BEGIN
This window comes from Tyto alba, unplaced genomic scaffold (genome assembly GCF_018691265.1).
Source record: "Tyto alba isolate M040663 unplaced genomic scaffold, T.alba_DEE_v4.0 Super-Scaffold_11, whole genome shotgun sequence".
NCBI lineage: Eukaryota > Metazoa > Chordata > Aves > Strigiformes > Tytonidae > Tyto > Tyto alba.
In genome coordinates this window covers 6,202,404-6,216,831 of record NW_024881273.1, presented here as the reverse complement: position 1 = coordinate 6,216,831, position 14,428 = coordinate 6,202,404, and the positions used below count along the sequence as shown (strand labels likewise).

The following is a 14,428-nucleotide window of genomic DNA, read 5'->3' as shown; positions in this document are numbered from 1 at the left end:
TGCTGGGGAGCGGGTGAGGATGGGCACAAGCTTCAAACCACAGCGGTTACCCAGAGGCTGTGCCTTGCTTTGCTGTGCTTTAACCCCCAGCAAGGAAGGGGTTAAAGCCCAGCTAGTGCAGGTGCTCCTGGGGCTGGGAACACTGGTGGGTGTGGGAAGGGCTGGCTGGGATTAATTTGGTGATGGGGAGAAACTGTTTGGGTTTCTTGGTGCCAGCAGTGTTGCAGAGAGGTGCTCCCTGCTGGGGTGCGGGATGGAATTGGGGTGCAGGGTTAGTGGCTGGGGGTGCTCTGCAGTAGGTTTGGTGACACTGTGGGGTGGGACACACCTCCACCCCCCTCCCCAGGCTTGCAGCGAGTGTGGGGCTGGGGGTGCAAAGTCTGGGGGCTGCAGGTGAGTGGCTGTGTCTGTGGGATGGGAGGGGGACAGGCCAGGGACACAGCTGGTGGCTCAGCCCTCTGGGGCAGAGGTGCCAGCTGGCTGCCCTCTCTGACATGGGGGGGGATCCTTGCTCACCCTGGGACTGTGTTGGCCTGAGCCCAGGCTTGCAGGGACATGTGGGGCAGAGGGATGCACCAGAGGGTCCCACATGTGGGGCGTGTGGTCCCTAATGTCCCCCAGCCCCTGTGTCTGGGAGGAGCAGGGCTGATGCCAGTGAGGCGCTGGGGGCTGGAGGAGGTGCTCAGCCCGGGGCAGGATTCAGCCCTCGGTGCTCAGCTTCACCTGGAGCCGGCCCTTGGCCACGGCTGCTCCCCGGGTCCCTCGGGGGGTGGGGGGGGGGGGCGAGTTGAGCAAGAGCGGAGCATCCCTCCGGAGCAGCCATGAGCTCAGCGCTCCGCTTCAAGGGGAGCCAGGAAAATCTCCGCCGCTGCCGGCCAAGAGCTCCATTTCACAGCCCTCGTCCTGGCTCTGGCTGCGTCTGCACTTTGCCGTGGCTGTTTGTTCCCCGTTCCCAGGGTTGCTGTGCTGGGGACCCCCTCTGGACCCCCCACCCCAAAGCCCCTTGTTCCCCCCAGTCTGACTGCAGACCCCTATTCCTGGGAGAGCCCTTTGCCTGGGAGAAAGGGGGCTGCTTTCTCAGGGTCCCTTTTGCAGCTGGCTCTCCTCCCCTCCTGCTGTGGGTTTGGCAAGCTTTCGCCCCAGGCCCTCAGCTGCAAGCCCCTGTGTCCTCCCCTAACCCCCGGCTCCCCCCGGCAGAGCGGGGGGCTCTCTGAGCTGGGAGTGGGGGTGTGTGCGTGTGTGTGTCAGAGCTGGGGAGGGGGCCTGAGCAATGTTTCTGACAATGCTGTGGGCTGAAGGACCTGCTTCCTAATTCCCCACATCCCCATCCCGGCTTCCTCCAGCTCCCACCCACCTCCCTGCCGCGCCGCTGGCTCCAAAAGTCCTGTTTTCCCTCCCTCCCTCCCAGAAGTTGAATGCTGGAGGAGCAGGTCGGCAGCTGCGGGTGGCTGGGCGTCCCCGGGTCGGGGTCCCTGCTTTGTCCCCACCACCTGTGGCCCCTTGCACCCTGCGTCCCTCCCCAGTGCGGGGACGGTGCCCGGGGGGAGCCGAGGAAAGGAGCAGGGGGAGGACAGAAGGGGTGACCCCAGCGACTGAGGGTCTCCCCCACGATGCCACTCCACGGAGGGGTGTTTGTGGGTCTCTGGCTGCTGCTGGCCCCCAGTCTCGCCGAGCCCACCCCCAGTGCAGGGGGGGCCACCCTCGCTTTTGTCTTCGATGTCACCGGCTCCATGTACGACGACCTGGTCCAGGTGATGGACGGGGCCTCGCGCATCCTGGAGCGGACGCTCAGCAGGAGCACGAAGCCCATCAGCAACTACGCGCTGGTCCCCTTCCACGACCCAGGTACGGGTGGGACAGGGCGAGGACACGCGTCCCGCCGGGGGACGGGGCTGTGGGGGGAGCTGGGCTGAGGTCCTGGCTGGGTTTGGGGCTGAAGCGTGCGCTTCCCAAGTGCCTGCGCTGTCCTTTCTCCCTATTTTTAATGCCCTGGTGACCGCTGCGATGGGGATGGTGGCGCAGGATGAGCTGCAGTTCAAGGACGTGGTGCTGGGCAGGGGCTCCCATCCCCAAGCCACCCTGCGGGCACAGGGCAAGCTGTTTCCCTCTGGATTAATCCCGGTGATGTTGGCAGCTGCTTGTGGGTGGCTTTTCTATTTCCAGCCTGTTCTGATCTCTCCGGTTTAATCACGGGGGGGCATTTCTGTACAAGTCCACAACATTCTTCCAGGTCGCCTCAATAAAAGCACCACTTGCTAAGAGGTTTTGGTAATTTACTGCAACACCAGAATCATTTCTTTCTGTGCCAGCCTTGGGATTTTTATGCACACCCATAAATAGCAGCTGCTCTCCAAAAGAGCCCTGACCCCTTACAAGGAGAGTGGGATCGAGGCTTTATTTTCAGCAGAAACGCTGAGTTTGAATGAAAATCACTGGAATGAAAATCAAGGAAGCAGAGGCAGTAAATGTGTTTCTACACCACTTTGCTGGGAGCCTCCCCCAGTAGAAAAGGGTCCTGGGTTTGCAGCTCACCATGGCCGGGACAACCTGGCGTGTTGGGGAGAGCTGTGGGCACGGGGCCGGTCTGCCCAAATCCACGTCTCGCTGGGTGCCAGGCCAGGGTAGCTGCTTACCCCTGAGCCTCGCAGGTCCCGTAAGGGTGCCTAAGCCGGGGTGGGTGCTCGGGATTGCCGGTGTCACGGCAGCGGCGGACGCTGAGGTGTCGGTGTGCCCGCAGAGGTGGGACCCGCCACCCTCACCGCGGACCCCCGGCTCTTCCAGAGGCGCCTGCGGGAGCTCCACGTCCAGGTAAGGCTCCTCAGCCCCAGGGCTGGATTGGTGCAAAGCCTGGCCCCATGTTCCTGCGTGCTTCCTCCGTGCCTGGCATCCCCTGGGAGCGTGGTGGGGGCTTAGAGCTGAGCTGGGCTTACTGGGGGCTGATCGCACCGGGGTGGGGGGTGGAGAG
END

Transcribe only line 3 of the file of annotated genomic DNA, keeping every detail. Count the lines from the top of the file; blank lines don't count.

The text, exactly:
NCBI lineage: Eukaryota > Metazoa > Chordata > Aves > Strigiformes > Tytonidae > Tyto > Tyto alba.